STEM: A Fast Growing and Vital Field with a Declining Share of Women, According to a New Report
Study provides first-ever focus on community college STEM programs that seek to recruit women.
WASHINGTON, March 20, 2012 /PRNewswire-USNewswire/ -- Jobs in science, engineering, technology, and math (STEM) fields are expected to grow by 17 percent between 2008 and 2018, nearly double the growth of all other fields. A new report from the Institute for Women's Policy Research (IWPR) shows that women are underrepresented in all but one STEM field, and have been losing ground in receipt of STEM degrees from community colleges over the last decade.
According to the new report, Increasing Opportunities for Low-Income Women and Student Parents in Science, Technology, Engineering, and Math at Community Colleges, the share of women pursuing degrees in STEM fields at community colleges is significantly declining. In 1997, women earned 33.8 percent of these degrees but that number dropped to 27.5 percent in 2007. Although women make up close to half of the labor force, only one in four STEM jobs is held by a woman.
"Investing in STEM education for low-income women and student parents is a win-win strategy," said Cynthia Costello, author of the report. "It strengthens the economic security of American families, and expands the number of highly-skilled STEM workers to make the nation more competitive in the 21st century."
Women's median annual earnings in most STEM fields are higher than what women earn in most occupations that are female-dominated. In fact, women with STEM jobs earn one-third more than women in non-STEM jobs.
Community colleges provide opportunities to low-income women and student parents to earn associate's degrees in a variety of fields. Currently, women with associate's degrees earn only 77 percent of what men earn, in part because men are more likely to enter higher-paying fields such as STEM. At the associate's degree level, women are more likely to pursue career fields that are considered "traditional" such as consumer services (86.7 percent female), health sciences (84.6 percent female), and education (73.8 percent female).
Analysis of data from the Integrated Postsecondary Education Data System (IPEDS) found the share of women receiving short- and medium-term certificates (both requiring less than two years to complete) in STEM fields decreased by half between 2000–2001 and 2008–2009. A very small proportion of associate's degrees in STEM fields are awarded to women of color, including African American women (3.3 percent); Hispanic women (2.2 percent); and Asian, Native Hawaiian, and Pacific Islander women (1.3 percent).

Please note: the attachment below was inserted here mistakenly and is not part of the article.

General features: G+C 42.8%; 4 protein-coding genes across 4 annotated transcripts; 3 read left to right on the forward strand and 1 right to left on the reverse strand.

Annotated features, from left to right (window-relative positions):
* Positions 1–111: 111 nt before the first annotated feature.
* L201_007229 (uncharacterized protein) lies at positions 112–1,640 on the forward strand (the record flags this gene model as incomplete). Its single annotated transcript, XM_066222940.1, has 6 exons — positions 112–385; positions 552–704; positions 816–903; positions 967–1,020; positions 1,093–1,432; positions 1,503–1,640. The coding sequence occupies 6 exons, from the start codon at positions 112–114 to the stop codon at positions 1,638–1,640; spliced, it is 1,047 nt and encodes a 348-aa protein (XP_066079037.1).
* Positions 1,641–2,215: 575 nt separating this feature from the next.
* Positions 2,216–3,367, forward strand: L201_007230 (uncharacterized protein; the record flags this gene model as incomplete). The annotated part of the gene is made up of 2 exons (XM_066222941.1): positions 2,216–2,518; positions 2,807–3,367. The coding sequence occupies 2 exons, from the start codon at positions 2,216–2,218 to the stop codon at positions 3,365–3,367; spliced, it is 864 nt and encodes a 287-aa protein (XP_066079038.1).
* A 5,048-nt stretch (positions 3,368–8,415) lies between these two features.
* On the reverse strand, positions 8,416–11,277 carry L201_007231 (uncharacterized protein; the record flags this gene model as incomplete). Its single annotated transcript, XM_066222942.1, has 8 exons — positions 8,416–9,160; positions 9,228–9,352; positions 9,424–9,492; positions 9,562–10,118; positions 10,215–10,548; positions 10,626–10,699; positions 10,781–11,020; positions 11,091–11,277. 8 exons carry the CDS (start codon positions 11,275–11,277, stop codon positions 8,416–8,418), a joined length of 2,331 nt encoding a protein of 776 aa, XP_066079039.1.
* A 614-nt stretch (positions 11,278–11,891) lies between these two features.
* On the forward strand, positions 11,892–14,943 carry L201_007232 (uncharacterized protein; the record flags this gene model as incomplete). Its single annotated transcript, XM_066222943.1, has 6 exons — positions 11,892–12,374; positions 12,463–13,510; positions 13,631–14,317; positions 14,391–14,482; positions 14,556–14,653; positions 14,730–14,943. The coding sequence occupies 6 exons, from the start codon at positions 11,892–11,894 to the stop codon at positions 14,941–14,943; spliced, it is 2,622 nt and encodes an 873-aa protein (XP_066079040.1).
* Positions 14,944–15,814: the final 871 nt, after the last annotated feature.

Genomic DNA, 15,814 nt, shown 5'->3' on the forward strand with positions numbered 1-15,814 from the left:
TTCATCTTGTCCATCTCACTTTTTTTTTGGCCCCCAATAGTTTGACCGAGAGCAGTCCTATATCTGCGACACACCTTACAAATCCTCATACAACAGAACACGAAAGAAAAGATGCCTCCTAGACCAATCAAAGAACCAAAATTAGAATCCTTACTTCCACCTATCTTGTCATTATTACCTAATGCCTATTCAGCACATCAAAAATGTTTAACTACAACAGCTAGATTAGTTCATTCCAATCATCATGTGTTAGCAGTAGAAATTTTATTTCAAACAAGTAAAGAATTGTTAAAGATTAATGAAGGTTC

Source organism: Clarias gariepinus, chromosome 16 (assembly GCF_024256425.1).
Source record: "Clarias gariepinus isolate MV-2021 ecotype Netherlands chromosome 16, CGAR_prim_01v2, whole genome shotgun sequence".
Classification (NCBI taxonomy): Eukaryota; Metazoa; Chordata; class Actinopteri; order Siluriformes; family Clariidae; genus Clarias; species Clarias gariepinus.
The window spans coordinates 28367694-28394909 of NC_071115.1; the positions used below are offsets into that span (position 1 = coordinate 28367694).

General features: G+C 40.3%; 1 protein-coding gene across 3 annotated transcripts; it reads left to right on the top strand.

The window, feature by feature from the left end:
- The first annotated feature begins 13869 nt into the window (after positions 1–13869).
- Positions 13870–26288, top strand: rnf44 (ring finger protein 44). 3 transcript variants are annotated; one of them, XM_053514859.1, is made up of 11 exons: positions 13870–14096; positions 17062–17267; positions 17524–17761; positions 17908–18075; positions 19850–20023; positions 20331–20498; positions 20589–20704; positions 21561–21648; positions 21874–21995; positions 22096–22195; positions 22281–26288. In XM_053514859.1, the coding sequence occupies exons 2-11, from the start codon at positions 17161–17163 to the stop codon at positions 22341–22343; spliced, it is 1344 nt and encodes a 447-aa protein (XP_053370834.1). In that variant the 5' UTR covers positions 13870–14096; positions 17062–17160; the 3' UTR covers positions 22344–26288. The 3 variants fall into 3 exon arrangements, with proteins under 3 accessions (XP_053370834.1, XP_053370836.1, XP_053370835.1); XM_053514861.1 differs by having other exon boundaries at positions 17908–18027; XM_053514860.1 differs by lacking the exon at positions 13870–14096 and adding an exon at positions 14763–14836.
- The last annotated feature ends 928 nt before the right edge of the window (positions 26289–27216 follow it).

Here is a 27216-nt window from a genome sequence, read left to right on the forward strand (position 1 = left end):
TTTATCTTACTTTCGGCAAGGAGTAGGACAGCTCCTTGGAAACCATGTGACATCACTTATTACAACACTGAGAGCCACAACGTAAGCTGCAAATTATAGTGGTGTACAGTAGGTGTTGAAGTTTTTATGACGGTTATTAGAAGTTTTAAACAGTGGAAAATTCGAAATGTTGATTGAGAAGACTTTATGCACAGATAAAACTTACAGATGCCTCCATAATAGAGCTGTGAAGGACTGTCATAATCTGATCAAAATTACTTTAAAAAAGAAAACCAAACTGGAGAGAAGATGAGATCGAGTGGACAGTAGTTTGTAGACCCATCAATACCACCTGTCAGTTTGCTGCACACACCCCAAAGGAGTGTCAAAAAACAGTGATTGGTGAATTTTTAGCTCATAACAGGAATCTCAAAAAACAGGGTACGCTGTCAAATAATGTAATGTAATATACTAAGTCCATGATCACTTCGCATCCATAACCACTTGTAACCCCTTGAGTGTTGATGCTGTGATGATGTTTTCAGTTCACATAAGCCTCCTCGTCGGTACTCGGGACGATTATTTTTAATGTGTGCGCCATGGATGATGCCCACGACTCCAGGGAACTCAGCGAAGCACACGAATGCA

President Barack Obama has emphasized that higher education is key to preparing Americans for the jobs available in today's economy, and the president's 2013 budget proposal would provide $3 billion federally for STEM education, an increase of 2.6 percent over the current level. Addressing the needs of low-income women and student parents is integral to boosting the number of students pursuing higher education in the United States: almost four in ten postsecondary students are low-income (39.8 percent) and women make up the great majority (81 percent) of low-income students who are single parents.
"As the nation works to improve access to community college credentials, it is critical that women and people of color have equal access to high quality degrees, such as those in STEM fields, that lead to family-sustaining wages. A number of exciting programs around the country are working to break those gender and race divides, and their techniques can serve as a model for other community colleges that want to equalize enrollment in STEM programs," said Barbara Gault, Ph.D., Vice President and Executive Director of IWPR. Promising programs use active recruitment strategies to reach out to individuals who might not think of themselves pursuing STEM careers. Low-income women and student parents may require more intensive resources and academic supports to succeed in STEM fields at community colleges. Resources such as affordable child care and financial aid are essential to helping these students complete their education. Academic advising is also crucial for disadvantaged students who may be unfamiliar with how to successfully navigate the demands of college. Experts from promising programs around the country are available for comment.
The report outlines recommendations for improving access to STEM programs for women, particularly low-income women attending community colleges, and provides snapshots of some of the most promising programs from across the country that target women.
A podcast featuring Cynthia Costello, the report author, is available to listeners for download. In the podcast, Costello explains how more women holding jobs in STEM fields would bring greater economic security to women and their families and improve the economic health of the nation as a whole. For more information, please visit http://tinyurl.com/82cx2m4.
About the Institute for Women's Policy Research
IWPR conducts rigorous research and disseminates its findings to address the needs of women and their families, promote public dialogue, and strengthen communities and societies. IWPR is a 501(c)(3) tax-exempt organization that also works in affiliation with the women's studies and public policy programs at The George Washington University.
SOURCE Institute for Women's Policy Research
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